A CDC report, an FDA-requested painkiller recall, and a federal crackdown on prescription abuses are all announced within a week.

The high-level focus on the opioid epidemic shows no signs of letting up during these warm midsummer days.

So far this month, there has been a report on doctors prescribing opioids, a Justice Department crackdown on physicians who abuse opioid prescriptions, and a recall of a popular painkiller.

Amid these actions, a major study was issued, urging the nation’s leaders to rethink the country’s overall strategy on the opioid crisis.

The announcements have come from three major government agencies, and reactions have come from a number of well-known health-related organizations.

“Drug overdose, driven largely by overdose related to the use of opioids, is now the leading cause of unintentional injury death in the United States. The ongoing opioid crisis lies at the intersection of two public health challenges: reducing the burden of suffering from pain, and containing the rising toll of the harms that can arise from the use of opioid medications,” stated the National Academies of Science, Engineering, and Medicine in their comprehensive report released last week.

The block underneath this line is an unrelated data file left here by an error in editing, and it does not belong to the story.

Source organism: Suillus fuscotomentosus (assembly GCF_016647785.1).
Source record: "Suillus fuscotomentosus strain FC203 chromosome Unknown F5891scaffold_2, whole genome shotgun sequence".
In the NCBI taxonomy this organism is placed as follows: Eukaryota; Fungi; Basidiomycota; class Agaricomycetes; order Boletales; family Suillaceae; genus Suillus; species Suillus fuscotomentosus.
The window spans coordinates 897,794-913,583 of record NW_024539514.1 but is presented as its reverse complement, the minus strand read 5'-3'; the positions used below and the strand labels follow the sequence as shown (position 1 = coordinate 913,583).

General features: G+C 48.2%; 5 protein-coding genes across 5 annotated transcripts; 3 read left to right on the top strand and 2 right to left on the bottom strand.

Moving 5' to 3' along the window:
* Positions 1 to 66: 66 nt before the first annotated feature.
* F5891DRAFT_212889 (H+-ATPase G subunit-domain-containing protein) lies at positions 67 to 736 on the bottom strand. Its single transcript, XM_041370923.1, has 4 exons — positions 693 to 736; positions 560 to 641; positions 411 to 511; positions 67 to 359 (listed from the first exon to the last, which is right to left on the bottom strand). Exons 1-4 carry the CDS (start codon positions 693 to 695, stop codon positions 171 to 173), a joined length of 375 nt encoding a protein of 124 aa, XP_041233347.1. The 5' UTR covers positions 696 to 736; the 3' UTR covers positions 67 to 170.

In its latest Vital Signs report, the Centers for Disease Control and Prevention (CDC) announced that the amount of opioids prescribed in the United States peaked in 2010 and have decreased every year through 2015.

However, CDC officials also say opioid prescriptions remain at a “high level,” and the average supply of an opioid prescription has increased from 13 days in 2006 to 18 days in 2015.

They added the amount of opioids prescribed per capita was still three times higher in 2015 than it was in 1999.

“The amount of opioids prescribed in the U.S. is still too high, with too many opioid prescriptions for too many days at too high a dosage,” said Dr. Anne Schuchat, acting director of the CDC in a press statement.

Officials at the American Medical Association (AMA) said the report indicates doctors are beginning to adjust their practices amid the opioid crisis.

“The AMA is pleased that national prescribing data confirms that for the past several years physicians have made more judicious prescribing decisions, but continued progress and improvements are necessary,” said Dr. Patrice A. Harris, chair of the AMA Opioid Task Force, said in a press statement.

However, Dr. Indra Cidambi, an addiction medicine expert and the medical director at the Center for Network Therapy in New Jersey, said the CDC report might be a bit “misleading.”

Cidambi told Healthline the report doesn’t take into account people who are buying opioids online or obtaining them illegally through other means.